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[diaspora-media] Contacting bloggers

Yosem Companys yosem at
Fri Sep 30 19:11:58 PDT 2011

> I am exceedingly committed to the idea of privacy, but what I'm saying is
> that we should be careful not to overemphasize it ... not to be too
> hyperenthusiastic (yes, it's really me writing this). ;) I think it may be
> more desirable to communicate the useful goodness of Diaspora ... the
> community, ease of operation, ease of data portability ("You don't like it?
> No worries. You can take your data at any time. Thanks for giving us a
> try.") We don't want to alienate casual users ... we don't want privacy
> emphasis to seem like a scare tactic. We want to send a balanced message,
> emphasizing the benefits to them.

I completely agree with this.  In fact, I myself have made the same mistake
at times, and I have had to remind myself of my over zealous preaching about
the benefits of personal data ownership.  We definitely don't want to come
off as preachy.

The reality is that Diaspora is about offering something else than just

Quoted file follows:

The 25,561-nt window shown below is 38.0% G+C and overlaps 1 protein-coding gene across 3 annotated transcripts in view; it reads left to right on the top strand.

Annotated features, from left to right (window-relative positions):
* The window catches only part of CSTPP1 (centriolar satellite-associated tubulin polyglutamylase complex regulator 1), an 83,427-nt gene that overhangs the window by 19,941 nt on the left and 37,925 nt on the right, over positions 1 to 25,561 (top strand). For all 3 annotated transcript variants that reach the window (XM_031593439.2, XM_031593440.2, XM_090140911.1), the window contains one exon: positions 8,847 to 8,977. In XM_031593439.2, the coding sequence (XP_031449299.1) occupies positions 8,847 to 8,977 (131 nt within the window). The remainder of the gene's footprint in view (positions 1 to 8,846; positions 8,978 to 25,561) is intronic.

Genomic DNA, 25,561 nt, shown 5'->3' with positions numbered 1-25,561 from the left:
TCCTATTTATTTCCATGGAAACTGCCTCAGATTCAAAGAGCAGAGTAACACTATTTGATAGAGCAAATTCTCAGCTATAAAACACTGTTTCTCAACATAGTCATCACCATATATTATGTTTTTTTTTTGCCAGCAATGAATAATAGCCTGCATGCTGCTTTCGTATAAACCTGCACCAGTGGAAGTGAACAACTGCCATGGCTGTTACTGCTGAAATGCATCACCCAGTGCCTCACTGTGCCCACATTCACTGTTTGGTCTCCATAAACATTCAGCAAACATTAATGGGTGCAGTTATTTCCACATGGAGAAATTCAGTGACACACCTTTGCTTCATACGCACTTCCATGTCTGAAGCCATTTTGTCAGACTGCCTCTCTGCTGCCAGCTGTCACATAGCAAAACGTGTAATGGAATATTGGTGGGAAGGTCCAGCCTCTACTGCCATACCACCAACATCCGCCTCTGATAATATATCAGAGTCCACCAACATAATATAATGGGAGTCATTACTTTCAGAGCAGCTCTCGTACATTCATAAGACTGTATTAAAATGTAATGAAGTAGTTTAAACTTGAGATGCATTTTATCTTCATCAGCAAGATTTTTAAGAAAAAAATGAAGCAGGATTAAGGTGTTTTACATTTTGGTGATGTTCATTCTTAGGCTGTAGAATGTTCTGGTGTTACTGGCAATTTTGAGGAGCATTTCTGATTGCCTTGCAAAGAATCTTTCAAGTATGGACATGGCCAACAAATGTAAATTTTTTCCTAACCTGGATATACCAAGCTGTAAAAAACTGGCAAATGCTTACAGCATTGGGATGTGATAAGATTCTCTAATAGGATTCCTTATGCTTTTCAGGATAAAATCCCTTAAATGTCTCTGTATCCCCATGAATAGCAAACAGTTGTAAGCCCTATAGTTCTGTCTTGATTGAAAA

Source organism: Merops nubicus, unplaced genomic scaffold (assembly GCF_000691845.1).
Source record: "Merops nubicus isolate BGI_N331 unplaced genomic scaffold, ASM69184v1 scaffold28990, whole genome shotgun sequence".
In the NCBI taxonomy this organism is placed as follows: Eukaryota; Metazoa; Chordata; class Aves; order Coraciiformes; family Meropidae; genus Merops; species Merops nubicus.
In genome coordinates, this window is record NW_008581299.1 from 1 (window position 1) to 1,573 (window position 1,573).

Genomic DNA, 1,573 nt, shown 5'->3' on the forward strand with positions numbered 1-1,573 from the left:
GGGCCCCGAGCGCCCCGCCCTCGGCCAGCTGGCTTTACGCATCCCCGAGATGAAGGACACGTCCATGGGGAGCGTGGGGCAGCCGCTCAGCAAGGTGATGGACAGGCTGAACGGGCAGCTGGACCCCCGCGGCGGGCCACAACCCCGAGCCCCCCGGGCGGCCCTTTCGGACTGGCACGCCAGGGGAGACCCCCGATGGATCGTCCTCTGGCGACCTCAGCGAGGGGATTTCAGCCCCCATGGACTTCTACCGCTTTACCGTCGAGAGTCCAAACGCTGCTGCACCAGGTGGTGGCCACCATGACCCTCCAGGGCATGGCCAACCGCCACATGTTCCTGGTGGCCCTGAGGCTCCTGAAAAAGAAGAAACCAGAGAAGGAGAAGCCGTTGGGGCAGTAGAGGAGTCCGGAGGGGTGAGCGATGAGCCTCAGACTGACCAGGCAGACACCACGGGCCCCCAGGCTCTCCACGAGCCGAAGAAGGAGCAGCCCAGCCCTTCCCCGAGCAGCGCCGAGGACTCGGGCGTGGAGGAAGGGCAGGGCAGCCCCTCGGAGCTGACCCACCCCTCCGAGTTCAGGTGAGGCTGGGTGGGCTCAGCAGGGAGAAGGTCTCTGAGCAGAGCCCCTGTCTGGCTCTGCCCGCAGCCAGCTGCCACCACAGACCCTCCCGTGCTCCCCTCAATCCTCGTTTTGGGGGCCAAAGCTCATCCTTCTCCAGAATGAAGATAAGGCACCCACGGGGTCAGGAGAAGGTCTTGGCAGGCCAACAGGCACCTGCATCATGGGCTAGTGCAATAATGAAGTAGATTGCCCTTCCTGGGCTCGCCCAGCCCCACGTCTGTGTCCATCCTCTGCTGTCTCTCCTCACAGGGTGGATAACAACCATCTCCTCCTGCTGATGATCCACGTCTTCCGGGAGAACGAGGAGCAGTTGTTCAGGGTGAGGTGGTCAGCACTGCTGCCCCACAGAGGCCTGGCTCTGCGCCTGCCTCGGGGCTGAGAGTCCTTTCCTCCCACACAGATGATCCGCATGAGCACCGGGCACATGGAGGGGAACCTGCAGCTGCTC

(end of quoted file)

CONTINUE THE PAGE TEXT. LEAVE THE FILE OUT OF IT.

privacy.  It's about building a new social web that facilitates
inter-connectivity and fun.  For example, see:

What we are trying to do is to create a system where privacy can be taken
for granted because it is the default way of operating.  We are trying to
create a world where people can be as public as they want because they know
their privacy is protected.  In short, we are trying to create an online
world that reflects real life.

As Max always reminds me, the point of Diaspora is that it's fun.  Sure,
open source and distributed makes things potentially more secure and
private.  But it also enables inter-connectivity and fun.  It's freedom and
control.  Let's not forget our open-source developers are not only doing
this because they want to build something you want to use but also because
they want to build something they want to use.  They are bored with our
current options and want something more fun and engaging to share with their
friends.  So it all works out in the end.  To this end, is the
template:  Building fun applications that are unconstrained by virtue of
open-source and distributed inter-connectivity, so they can be as fun as
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